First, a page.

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Planetary Resources: Google Execs And Director James Cameron Back Gold Rush To Mine Asteroids (VIDEO)

Reuters  |  By Posted: 04/24/2012 2:01 am Updated: 04/24/2012 12:25 pm


By Irene Klotz

CAPE CANAVERAL, Florida (Reuters) - Google Inc executives Larry Page and Eric Schmidt and filmmaker James Cameron are among those bankrolling a venture to survey and eventually extract precious metals and rare minerals from asteroids that orbit near Earth, the company said on Tuesday.

Planetary Resources, based in Bellevue, Washington, initially will focus on developing and selling extremely low-cost robotic spacecraft for surveying missions.

A demonstration mission in orbit around Earth is expected to be launched within two years, said company co-founders Peter Diamandis and Eric Anderson.

Planetary Resources' aim is to open deep-space exploration to private industry, much like the $10 million Ansari X Prize competition, which Diamandis created.

The prize, which galvanized the emerging commercial human spaceflight industry, was awarded in 2004 to Scaled Composites' SpaceShipOne for the first flights beyond Earth's atmosphere by a privately developed, manned spaceship. Commercial suborbital spaceflights are expected to begin next year.

Planetary Resources' first customers are likely to be science agencies, such as NASA, as well as private research institutes.

Within five to 10 years, however, the company expects to progress from selling observation platforms in orbit around Earth to prospecting services. It plans to tap some of the thousands of asteroids that pass relatively close to Earth and extract their raw materials.

Not all missions would return precious metals and minerals to Earth. In addition to mining for platinum and other precious metals, the company plans to tap asteroids' water to supply orbiting fuel depots, which could be used by NASA and others for robotic and human space missions.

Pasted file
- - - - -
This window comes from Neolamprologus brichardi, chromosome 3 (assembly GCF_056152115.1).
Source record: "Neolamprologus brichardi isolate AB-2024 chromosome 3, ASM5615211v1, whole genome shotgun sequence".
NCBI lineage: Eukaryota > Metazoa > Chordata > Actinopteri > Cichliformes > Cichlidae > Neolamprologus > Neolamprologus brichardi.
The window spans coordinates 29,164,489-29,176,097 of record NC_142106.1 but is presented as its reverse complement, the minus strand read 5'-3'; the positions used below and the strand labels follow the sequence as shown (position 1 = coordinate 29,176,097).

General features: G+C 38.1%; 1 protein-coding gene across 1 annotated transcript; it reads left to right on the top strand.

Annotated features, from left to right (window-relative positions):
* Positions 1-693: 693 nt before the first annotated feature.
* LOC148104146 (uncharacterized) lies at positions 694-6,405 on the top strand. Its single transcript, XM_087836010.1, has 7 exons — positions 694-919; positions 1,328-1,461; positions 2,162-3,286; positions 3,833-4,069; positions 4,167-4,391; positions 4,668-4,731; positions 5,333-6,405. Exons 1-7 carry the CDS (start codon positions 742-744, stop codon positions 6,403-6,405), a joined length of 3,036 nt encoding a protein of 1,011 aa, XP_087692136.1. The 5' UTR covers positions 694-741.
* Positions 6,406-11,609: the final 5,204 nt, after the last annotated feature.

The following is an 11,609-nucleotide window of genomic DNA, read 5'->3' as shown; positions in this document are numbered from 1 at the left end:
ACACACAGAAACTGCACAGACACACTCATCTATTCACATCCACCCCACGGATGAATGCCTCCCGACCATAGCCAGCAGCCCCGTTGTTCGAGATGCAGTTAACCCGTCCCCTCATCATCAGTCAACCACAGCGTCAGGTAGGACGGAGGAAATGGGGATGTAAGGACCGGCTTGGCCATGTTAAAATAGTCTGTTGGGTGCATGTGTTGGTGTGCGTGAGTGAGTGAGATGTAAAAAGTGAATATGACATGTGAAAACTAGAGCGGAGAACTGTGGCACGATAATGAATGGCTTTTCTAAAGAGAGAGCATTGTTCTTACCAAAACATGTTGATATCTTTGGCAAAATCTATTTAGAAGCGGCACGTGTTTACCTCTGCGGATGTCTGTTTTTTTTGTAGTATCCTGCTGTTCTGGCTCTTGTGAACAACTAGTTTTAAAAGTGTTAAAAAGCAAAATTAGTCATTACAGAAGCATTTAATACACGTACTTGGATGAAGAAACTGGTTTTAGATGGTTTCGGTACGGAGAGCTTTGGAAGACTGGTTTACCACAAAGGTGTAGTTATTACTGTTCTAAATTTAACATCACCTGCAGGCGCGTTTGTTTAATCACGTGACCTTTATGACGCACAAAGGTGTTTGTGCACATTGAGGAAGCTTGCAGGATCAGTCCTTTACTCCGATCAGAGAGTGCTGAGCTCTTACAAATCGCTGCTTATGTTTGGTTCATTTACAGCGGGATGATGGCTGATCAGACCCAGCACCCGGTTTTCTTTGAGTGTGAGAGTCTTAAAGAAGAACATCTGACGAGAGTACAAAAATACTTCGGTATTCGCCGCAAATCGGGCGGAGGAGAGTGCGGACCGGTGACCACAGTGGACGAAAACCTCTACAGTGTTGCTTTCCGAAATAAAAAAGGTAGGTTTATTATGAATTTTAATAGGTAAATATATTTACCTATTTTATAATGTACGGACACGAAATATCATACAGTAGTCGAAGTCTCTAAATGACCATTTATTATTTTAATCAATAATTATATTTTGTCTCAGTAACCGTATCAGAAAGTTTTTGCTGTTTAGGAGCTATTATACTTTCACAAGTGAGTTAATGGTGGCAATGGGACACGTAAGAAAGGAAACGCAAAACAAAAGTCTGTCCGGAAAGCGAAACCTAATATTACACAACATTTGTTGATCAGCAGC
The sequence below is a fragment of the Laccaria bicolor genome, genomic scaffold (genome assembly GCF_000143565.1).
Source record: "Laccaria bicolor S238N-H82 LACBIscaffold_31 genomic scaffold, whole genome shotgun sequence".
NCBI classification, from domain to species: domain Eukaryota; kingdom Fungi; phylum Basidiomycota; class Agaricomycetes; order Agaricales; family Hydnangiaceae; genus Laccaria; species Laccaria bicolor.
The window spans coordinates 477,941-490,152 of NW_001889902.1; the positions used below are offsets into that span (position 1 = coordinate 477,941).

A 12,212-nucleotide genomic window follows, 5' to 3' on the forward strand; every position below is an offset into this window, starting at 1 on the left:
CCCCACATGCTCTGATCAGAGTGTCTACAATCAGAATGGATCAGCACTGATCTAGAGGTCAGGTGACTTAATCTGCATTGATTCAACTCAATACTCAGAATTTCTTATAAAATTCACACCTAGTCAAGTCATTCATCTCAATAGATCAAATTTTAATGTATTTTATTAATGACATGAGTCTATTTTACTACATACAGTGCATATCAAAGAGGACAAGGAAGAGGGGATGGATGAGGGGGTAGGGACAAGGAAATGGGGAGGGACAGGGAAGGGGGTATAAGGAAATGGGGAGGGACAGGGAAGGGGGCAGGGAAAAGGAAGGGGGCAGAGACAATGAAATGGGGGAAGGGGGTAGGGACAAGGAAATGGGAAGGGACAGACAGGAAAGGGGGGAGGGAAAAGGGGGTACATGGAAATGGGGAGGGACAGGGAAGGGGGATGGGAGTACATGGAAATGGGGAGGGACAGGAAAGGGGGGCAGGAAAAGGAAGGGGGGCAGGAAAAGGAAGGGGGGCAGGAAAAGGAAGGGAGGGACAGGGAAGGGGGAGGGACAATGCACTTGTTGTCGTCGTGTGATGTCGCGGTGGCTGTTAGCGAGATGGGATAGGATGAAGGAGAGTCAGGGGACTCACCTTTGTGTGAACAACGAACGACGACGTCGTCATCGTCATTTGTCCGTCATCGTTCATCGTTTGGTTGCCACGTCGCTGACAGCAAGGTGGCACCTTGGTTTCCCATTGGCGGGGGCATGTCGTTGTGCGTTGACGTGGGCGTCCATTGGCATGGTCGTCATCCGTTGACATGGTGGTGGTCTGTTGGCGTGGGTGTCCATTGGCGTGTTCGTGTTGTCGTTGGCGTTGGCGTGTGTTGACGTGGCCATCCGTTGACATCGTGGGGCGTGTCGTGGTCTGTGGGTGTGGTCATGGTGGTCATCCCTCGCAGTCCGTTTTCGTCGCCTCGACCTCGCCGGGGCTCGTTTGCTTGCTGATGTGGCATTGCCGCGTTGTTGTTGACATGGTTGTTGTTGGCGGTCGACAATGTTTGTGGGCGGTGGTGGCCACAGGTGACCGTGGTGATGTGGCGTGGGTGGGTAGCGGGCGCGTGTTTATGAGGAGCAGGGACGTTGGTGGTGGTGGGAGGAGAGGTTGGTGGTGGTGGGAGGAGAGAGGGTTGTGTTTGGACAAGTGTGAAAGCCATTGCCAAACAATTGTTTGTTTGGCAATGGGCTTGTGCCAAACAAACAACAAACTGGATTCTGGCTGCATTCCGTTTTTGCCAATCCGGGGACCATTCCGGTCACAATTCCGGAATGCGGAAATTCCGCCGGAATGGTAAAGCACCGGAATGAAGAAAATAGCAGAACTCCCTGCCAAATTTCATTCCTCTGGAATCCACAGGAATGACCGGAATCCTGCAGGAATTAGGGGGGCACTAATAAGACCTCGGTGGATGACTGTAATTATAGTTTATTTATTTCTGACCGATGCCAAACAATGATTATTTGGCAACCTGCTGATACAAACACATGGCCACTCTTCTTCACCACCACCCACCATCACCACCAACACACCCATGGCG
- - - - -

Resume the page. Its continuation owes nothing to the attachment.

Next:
"We have a long view. We're not expecting this company to be an overnight financial home run. This is going to take time," Anderson said in an interview with Reuters.

The real payoff, which is decades away, will come from mining asteroids for platinum group metals and rare minerals.

"If you look back historically at what has caused humanity to make its largest investments in exploration and in transportation, it has been going after resources, whether it's the Europeans going after the spice routes or the American settlers looking toward the west for gold, oil, timber or land," Diamandis said.

"Those precious resources caused people to make huge investments in ships and railroads and pipelines. Looking to space, everything we hold of value on Earth - metals, minerals, energy, real estate, water - is in near-infinite quantities in space. The opportunity exists to create a company whose mission is to be able to go and basically identify and access some of those resources and ultimately figure out how to make them available where they are needed," he said.

Diamandis and Anderson declined to discuss how much money has been raised for their venture so far. In addition to Google billionaires Page and Schmidt and filmmaker Cameron, Planetary Resources investors include former Microsoft chief software architect Charles Simonyi, a two-time visitor to the International Space Station, Google founding director K. Ram Shriram and Ross Perot Jr.